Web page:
The book world is a great example of an echo chamber. This is for the loveliest of reasons: the community is truly one of the most supportive I know on social media. But the evidence the buzz created from a blog tour converts into actual sales isn't easy to come by.
This can be because it's hard to drill down into the specifics when looking at web stats. Authors can ask bloggers to use trackable links, like bit.ly or Amazon affiliate links, to see how many people have actually visited their book product page from a blog page. Affiliate links will even show you if that visit converted into a sale. You can keep an eye on Amazon rankings and see if there's an obvious jump after a blog post is publicised. You can check your own website stats to see how many unique users were referred to you by a blog post.
Simply asking readers can be useful too. I did a poll in The Reading Snug group I run on Facebook to find out. A tiny proportion said they read book blogs but that might be because I don't engage with book blogs as much as I used to. But the authors I run the group with do so who knows?
Of course, it can depend on genre too. I think if I wrote, say, fantasy, book blog tours would be more likely to feature.
What's telling is that authors and publishers are running less blog tours. Bloggers simply don't have the time any more. Publishers aren't always seeing the sale benefits. If a publisher does run them, it's usually more an author relationship exercise to show they’re fulfilling the publicity side of the deal.
So while blog tours aren't always the best sales generating tool, book blogs themselves can be excellent for building content and connections in the community which in turn can help build brand recognition.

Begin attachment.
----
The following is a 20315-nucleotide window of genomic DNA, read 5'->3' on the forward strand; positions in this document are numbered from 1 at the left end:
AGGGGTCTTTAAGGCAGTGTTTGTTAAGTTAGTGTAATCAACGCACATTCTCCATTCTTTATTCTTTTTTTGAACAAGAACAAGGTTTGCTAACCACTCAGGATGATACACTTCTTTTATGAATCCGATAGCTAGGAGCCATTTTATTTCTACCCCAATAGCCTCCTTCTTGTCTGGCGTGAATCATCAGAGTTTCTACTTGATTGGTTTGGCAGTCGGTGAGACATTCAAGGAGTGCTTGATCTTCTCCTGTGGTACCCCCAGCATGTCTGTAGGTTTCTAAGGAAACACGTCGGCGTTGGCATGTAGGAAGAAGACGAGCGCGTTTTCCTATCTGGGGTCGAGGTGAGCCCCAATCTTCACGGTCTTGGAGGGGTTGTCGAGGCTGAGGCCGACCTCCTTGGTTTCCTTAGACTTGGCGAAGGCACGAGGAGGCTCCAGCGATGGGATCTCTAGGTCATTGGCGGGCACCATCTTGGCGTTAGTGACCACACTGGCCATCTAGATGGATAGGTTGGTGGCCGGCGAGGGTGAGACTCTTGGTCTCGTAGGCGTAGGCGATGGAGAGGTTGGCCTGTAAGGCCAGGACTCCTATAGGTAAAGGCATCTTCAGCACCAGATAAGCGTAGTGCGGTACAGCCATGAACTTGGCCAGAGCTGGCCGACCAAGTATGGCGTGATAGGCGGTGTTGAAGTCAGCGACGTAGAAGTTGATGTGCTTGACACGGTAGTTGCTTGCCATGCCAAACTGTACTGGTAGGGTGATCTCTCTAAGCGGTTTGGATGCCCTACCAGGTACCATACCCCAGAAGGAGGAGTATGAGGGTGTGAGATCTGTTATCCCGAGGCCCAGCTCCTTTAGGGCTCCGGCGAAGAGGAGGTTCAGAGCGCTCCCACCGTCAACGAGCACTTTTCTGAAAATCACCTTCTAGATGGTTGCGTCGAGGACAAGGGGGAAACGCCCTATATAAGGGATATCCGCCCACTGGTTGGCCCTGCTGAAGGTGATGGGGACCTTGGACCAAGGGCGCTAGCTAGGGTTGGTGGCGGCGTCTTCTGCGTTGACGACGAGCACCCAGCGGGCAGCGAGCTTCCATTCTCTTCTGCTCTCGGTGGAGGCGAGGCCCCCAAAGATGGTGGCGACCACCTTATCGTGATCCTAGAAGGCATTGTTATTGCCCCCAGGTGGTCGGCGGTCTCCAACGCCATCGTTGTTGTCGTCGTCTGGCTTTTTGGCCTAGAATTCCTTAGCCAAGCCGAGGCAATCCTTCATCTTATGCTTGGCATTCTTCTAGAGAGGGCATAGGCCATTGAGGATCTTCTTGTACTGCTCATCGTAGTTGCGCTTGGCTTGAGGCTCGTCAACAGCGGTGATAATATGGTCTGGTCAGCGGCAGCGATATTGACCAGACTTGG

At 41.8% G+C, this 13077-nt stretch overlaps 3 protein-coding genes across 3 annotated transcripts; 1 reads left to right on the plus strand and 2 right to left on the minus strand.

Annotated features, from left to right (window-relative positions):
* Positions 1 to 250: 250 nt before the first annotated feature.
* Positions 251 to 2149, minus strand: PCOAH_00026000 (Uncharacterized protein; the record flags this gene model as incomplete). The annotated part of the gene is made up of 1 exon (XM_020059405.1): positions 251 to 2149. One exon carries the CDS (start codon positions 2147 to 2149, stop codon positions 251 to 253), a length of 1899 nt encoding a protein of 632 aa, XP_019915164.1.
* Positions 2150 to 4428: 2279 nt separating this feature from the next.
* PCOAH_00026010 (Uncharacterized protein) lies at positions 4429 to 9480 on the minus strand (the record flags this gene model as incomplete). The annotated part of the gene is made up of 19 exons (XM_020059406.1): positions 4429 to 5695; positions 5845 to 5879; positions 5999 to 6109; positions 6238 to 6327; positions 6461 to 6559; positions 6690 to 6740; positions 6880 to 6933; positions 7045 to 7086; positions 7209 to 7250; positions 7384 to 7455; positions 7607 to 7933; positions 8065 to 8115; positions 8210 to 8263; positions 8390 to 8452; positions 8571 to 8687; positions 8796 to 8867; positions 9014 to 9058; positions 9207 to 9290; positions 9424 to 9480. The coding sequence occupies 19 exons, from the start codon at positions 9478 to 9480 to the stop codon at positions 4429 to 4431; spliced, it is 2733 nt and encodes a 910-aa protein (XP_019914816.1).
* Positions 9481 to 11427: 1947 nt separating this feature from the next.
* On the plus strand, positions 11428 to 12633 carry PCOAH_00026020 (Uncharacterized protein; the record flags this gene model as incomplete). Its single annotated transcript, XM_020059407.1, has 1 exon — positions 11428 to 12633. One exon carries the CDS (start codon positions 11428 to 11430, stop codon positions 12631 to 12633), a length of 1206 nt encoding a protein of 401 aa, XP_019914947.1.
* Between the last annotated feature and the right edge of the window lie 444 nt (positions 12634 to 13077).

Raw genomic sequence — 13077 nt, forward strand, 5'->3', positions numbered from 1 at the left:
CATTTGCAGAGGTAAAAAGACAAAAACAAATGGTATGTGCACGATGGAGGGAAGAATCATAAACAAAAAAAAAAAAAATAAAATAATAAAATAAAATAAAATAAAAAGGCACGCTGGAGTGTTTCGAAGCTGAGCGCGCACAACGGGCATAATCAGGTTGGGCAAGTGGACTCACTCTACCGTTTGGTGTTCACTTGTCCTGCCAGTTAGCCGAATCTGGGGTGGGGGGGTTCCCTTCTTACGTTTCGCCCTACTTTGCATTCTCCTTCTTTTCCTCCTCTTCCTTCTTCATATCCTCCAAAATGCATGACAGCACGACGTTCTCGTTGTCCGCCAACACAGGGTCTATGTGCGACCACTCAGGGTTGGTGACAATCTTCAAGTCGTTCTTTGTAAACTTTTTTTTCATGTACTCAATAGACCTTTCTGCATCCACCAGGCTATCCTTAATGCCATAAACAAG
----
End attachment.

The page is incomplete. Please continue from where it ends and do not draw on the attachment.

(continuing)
Remember I mentioned word of mouth as one of the main ways of drawing attention to your book? Book bloggers can play a big role on this. If a blogger loves your book, they can be your best advocate, talking about your book at reader events and to any influencers they meet. I know one author who got a film deal after a book blogger gushed about her book to a film producer she met.
Blogger reviews are a great source for blurbs too, those lovely sentences of praise that appear on your book’s product description and inside the front cover. Not to mention the fact the professional bloggers will make sure they add their reviews to platforms like Amazon and Goodreads.
Then there's that buzz of reading a great review of your book and seeing it mentioned on social media. It’s a fab ego boost!
Finally, you should never underestimate the value of content. It can be used as an asset on social media for years to come (if it’s not too dated) and the more content you as an author have online, the more likely you are to appear in searches.
They key is to weigh up the benefits against the time or money spent. I'm aware of several authors who have spent a considerable amount of time writing content for a blog tour to then feel disappointed when they don't see a notable uptick in sales as a result. If you're busy or you just don't enjoy writing anything other than novels, it's important to know you shouldn't feel you have to take part in a blog tour. There are many ways to connect with book bloggers, whether that be through offering your book for review or simply connecting on social media, ways which take up less of your writing time but still mean you can support the community and they in turn can support you.
It's all about weighing things up, asking the right questions and not saying yes to everything.
Next time, I’ll be discussing whether sending out hundreds of free books via platforms like Netgalley is worth the effort...